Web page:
Serendipity and After/14

a novel about publishing of a novel

When my publisher asked me on phone about the latest development of my novel, I was a bit amused. The question should go from me to him, but it happens to be the other way round.

He was actually inquiring whether the CD comprising the new version of Shadowland was ready.

“It’s ready. Ramaswamy sent me just this morning. My son transcribed it in a CD soon after. How would I send it to you?”

“I’m coming to your apartment this night,” he said.

I waited for him till 9 pm, then I phoned him.

“Sorry, I can’t go today. I had to go see an artist for a book cover. He took so much of my time. So I’m late to leave my office. I’m coming tomorrow.”

He didn’t turn up the next day even. My wife was worried. “You should inquire why he didn’t come.”

But I was writing this novel. I had not anything else to think about. It was his duty to collect the CD. How could I help if he didn’t come?

Someone pressed the calling bell on the third day. It was 10 pm. I knew it was him.

As I opened the door, I saw him standing, a jhola slung across his shoulder, in his trademark pajama -punjabi, hair turned almost all white, his face tired and sweaty from the day’s wear and tear and humidity.

“Please come in,” I said to him.

“Sorry to disturb you at this odd hour. Please give me the CD. I’ll leave in a minute.”

“Please sit down,” I ordered him as if he was my patient.

He sat in the sofa, visibly uncomfortable. Fortunately for me, my wife likes him just as much as he dislikes my friends. She soon came with a plate full of sweets and placed it before him on a central table.

“So many sweets?” he said in a genuinely surprised tone. “I would just take one. Please.”

“Are you a diabetic?” I queried him.

“No.”

“Then you must eat every item. You look hungry.”

He followed my order and started eating.

Externally, there is nothing special about him. An ordinary look, a frail structure. Not the least bit trendy or fashionable. A typical struggling Bengali intellectual. I’ve seem this kind. I’ve interacted with many of them in College Street coffeehouse, Kolkata book fair and even in my clinic. I have problem with this kind.

He has a high-pitched voice that you see among the oppressed and the exploited. It has a grit in it. His eyes are sad; there’s a hint of burn-out all over his appearance. But he’s no fool.

“What’s the Font you prefer for your book?” he asked me.

“How about Garamond? Ramaswamy suggests it. He says it’s the Font for high-quality literary fiction.”

“There’re two kinds of Garamond: garamond and garamond-A. Which one do you want?

I was in a spot. “Well, give us proof in each kind. We’ll see and decide.”

“Should I send it to you or Ramaswamy?”

“You can send it to both of us. I want to see if it is soothing to my eyes. Ramaswamy is leaving for London on the 16th of next month. He wants to okay the final proof before he leaves.”

“Just give me five days. We have to transfer the Word document to the Pager. You can’t do it straight up. It has to be done one chunk at a time. It’ll take a bit of time to do with your long MS. We’ll begin tomorrow anyway.”

Now he is sipping tea.

“I’m sorry you have to throw away all the proof you made. It must have cost you some money. I can compensate it if you ask for it.”

“Oh, don’t talk like that,” he was quick to respond, “you’re my esteemed writer and I never mind about these contingencies.”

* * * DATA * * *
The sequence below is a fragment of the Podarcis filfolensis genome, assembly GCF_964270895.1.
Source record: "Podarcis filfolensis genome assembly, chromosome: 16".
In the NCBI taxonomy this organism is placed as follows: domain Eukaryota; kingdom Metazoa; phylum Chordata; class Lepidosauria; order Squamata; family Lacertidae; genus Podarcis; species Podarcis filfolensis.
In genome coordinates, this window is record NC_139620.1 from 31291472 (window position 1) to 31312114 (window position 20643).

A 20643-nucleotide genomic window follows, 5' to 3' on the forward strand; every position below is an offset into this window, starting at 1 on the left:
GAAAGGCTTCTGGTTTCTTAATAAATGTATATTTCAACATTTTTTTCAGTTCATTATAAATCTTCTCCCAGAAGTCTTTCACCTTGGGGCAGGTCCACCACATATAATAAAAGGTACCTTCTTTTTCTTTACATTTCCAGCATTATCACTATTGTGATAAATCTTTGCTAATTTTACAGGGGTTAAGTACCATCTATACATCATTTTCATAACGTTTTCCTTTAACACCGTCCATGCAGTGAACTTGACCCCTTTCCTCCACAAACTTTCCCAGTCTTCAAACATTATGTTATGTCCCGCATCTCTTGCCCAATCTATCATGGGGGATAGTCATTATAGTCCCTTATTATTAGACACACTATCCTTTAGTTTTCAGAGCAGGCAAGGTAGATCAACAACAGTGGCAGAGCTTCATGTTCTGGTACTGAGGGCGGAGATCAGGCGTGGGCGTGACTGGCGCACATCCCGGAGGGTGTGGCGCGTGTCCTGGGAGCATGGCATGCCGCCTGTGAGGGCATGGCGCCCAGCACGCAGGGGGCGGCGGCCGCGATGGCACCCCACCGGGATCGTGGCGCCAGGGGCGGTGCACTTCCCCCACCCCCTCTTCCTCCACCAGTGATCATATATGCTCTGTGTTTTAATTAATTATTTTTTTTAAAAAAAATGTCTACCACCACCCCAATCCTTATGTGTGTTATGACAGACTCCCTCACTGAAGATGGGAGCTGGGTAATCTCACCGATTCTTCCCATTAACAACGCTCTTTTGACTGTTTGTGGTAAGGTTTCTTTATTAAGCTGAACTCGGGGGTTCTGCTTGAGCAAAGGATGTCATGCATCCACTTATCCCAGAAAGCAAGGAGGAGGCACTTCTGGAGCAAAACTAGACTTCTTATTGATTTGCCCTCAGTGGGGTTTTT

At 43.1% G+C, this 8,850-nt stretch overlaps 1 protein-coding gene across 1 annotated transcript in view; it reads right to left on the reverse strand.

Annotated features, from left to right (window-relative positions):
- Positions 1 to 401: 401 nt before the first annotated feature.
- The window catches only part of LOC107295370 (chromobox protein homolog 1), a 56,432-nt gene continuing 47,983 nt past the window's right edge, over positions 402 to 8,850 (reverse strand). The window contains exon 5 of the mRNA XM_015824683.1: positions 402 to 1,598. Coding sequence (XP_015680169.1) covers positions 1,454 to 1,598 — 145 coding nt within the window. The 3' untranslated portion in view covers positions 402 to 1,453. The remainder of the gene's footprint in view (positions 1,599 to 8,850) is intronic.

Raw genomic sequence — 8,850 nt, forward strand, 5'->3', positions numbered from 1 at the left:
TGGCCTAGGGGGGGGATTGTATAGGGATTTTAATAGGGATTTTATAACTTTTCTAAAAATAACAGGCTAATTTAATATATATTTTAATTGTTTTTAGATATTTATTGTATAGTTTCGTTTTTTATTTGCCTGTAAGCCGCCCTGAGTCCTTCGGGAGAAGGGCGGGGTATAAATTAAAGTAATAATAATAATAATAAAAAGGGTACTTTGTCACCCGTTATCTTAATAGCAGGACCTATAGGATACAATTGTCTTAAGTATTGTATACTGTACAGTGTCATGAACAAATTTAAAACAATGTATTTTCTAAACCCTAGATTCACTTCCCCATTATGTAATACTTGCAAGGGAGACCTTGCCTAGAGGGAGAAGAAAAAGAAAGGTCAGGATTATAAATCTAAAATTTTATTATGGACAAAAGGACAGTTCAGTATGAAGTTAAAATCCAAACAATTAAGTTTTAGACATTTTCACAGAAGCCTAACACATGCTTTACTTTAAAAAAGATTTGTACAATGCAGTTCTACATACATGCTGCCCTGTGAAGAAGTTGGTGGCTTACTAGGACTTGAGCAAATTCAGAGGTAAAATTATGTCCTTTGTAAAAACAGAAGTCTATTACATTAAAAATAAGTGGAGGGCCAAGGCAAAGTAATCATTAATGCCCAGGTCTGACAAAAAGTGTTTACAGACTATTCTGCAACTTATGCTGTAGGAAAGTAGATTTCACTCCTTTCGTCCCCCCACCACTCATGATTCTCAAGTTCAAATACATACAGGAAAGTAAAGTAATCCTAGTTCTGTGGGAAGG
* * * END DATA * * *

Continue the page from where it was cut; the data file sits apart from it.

During our conversation I scan him thoroughly. It’s obvious he doesn’t come from a standard middle class background, let alone a rich one.Why is he into this business?How did he embrace this profession? Is it profitable enough for him? Or is it a passion? I intuit an angst in him.

“You were with ABP, I learn.”

“Yes, I gave thirty five years of my life for them.”

“In which department?”

“Editorial. I was appointed as a proof reader and worked the whole tenure in that capacity. They didn’t give me any promotion.”

“How many people work there in your publishing house?”

“Four. My wife and two sons. There is no other staff. I can’t afford.”

“What do they do?”

“Both of my sons are artists, autodidact, none of them have gone to Arts school. But they are good at drawing and illustration. Sometimes they do cover art for our books. My wife takes care of our accounts.”

“So you’re a nice team. An entire family in publishing!”

“Right. We all work hard for it. We all attend our office at College street at various hours. We maintain a strict schedule.”

“Do you know Salman Rushdie’s Midnight’s Children was published by such a family publishing like yours?”

“ Really?” His face gets radiant with a glow of happiness.

“Do you have any paid editors?”

“We have, but they are all freelance and work on book-basis. All learned fellows, with good command over language, very savvy and updated. Some of them teach at universities.”

“You’ve built this publishing alone?”

“Yes, and you know it’s a brand now. The other publishers see my rise with envy. Even that fucking ABP. I’m the most sought-after publisher in Kolkata. Every year my writers get award for their books. Some of them have become famous just with their first book. I always work with new powerful writers. I like to discover them. I like to nurture them. I create them.”

He stops to take a breath. He looks excited.

I look at him intently.

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Tim Barrus, thanks for your excellent critique, I learn from it and am never hurt.

mary.scriver, I like your insights about publishing. But my take is on Indian publishing. You should know about it.

Tessa, SF Ali, mark-john clifford thanks for your encouragement.